Root Canal and Mink Coat: Finding Tensions in Opposites
The Chicago wind slapped my face as I stepped out of the dentist’s office on Valentine’s Day in 1989. My first root canal and no plans for a romantic evening … or any romantic prospects on the horizon … had me down. It was 3 pm and I felt lousy, so I decided to go home rather than back to work. The Loop was decked out with hearts, chocolate, gorgeous strappy dresses, and sexy shoes. Making my way to the El stop, I looked up as I passed a window display of mannequins draped in luxurious full-length fur coats. I had thought longingly about getting a fur coat for a while, but the practical side of me had kept me from even looking at them.
Let’s digress a moment and remember the 80s … women’s “dress for success” attire involved skirted suits with silk blouses, nylons, and 3-inch heels. Chicago was a glamorous – but cold – city. Fur coats had become a popular outer garment among high-end, professional women. This was also before the backlash against wearing fur.
Before I knew it, I was in the store trying on furs. I fell in love with a full-length, black mink with a fox fur tuxedo collar. I loved the way it draped me in luxury, the soft fox fur tickled my chin … I imagined how warm I’d be walking around Chicago. Laughing and longing, I took it off. My wool coat seemed shabby and thin as I pulled it back on. I emerged from the changing room, and the clerk told me about their lay-away plan and Valentine’s Day sale. I was hooked. My steps were lighter walking out of the furrier; I caught my reflection in the window as I left – a lopsided smile was breaking through the fading Novocain.
By Valentine’s Day 1990, I’d paid off my fur, and I wore it that winter strolling around Chicago and Madison holding hands with my fiancé! While, my engagement had nothing to do with buying my fur, maybe there was serendipity in my spontaneous purchase?
25 years later, I’ll wear my fur coat for Valentine’s night out with my husband. Looking back at my frivolous purchase, I’ve never wished I’d bought myself a box of chocolates instead.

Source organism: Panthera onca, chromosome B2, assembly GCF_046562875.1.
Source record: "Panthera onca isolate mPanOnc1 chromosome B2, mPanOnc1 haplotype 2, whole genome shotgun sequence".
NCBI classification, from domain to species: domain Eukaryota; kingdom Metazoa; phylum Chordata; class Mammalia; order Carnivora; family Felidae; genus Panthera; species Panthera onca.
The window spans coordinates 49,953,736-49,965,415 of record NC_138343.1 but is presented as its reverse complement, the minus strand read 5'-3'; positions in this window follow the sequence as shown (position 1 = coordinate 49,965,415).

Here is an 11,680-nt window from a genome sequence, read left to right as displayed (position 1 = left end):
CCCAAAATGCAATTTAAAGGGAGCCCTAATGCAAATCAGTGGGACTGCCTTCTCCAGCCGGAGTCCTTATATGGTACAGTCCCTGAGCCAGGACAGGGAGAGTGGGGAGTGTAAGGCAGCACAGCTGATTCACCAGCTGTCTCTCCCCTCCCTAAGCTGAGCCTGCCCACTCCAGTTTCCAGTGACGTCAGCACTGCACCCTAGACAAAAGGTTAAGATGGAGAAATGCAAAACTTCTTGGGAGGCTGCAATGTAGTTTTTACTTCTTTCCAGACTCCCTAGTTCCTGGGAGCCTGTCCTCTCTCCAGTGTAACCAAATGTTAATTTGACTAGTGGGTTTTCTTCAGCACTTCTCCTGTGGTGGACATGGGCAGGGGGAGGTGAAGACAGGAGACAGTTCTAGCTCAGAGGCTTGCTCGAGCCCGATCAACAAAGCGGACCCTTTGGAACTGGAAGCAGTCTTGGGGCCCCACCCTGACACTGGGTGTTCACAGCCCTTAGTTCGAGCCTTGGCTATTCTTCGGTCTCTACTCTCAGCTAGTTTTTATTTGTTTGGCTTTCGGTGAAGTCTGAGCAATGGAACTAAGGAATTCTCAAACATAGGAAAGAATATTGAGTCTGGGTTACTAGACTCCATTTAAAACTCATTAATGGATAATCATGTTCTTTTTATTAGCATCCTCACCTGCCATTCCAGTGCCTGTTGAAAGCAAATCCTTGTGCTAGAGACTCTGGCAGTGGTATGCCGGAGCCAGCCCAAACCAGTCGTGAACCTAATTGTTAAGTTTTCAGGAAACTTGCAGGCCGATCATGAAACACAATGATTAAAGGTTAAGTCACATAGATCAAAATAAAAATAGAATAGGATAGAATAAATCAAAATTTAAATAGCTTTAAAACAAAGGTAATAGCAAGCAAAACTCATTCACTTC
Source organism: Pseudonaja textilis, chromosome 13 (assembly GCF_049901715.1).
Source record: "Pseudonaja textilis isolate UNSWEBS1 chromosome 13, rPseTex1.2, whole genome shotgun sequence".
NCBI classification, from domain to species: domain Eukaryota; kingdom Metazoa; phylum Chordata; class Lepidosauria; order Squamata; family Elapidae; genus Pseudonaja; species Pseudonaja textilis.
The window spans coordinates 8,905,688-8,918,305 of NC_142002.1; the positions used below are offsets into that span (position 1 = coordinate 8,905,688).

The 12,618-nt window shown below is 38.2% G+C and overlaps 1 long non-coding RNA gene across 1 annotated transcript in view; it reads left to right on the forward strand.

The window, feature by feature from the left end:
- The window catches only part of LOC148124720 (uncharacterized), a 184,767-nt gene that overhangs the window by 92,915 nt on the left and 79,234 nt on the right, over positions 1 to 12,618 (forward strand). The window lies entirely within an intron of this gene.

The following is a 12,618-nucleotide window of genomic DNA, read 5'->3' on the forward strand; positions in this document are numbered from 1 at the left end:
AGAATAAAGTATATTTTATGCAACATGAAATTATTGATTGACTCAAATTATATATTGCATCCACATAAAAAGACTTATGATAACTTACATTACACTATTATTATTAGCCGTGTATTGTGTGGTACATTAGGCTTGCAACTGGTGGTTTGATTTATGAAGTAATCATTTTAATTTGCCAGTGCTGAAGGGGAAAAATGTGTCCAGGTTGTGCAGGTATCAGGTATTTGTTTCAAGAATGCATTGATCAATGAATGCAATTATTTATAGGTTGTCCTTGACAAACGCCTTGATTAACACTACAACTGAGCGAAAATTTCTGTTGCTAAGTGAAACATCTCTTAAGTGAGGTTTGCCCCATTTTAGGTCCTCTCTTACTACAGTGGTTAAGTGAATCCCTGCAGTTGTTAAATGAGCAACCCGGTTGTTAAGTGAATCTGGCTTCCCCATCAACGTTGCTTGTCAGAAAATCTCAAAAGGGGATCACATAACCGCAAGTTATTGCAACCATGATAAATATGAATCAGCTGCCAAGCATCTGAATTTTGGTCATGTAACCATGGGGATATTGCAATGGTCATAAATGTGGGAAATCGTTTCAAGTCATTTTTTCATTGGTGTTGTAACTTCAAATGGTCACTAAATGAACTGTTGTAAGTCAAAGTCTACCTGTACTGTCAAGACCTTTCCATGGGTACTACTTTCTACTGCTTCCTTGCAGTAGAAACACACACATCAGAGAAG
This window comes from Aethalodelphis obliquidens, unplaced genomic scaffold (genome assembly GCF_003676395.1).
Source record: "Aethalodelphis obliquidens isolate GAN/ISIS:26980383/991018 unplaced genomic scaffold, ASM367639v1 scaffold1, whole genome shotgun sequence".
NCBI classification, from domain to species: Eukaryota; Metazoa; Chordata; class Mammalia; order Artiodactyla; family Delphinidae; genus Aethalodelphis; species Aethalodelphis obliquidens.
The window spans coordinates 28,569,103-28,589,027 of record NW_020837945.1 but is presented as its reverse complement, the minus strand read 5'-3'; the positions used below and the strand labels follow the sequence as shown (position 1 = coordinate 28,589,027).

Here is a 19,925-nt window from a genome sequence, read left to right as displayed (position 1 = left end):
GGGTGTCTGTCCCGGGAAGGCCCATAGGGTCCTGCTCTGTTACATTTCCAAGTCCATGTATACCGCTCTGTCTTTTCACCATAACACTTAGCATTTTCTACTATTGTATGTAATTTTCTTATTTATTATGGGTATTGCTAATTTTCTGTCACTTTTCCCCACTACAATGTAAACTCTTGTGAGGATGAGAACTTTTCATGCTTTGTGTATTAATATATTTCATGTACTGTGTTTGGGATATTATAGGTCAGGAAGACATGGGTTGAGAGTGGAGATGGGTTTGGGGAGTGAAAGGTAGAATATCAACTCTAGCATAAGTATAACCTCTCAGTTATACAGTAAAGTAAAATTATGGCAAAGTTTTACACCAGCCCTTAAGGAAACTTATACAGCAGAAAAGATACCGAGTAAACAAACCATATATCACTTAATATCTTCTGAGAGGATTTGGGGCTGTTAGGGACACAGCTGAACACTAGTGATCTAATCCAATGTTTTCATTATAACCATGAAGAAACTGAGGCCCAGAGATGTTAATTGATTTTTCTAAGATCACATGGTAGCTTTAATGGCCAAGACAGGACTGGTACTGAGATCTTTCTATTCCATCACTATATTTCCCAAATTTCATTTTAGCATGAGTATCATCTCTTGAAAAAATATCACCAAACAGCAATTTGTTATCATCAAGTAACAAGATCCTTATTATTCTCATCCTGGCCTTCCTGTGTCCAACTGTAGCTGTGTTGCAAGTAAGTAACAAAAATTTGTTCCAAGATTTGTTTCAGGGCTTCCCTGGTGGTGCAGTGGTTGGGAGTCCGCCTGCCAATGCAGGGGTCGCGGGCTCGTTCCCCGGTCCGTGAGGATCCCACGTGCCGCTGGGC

This story is near and dear to my heart, but it also offers some storytelling tools and techniques for brand and personal influence:
Use Vivid Descriptions – Sensory details like “slap of wind,” “soft fur tickling my chin,” and a “lopsided Novacain smile” trigger the imagination and draw people into the experience. Visual imagery, like “store windows decked out with hearts, chocolate, gorgeous strappy dresses, and sexy shoes” conjure the symbols of Valentine’s Day.
Develop Tension – Intrigue your audience by teasing out the tensions in your stories. The “fur coat and root canal” story exposes tensions between opposites. The juxtaposition of loneliness amidst symbols of love and romance sets the stage. The bitter cold wind and Novacain-frozen mouth contrast with the warmth of loving companionship. The fur coat represents an ultimate luxury – soft, warm, elegant – and is the antidote to shivering all alone.
Reveal a Powerful Customer Experience – Evans Furrier in Chicago provided a luxurious cocoon of supportive energy that evening. The furrier clerk tapped into my aspirations while offering a practical solution to my financial barrier. They captured my loyalty and trust by turning misery into joy.
Share a Life Lesson – Five years ago, I lost a dear friend to cancer. One of her parting messages to me was to live more “fur coat” stories. I don’t think I need a closet of furs, but living in the moment and taking charge of my own happiness punctuated the end of my single years. Perhaps she was telling me that my fur coat led me to the right kind of love and a lasting relationship.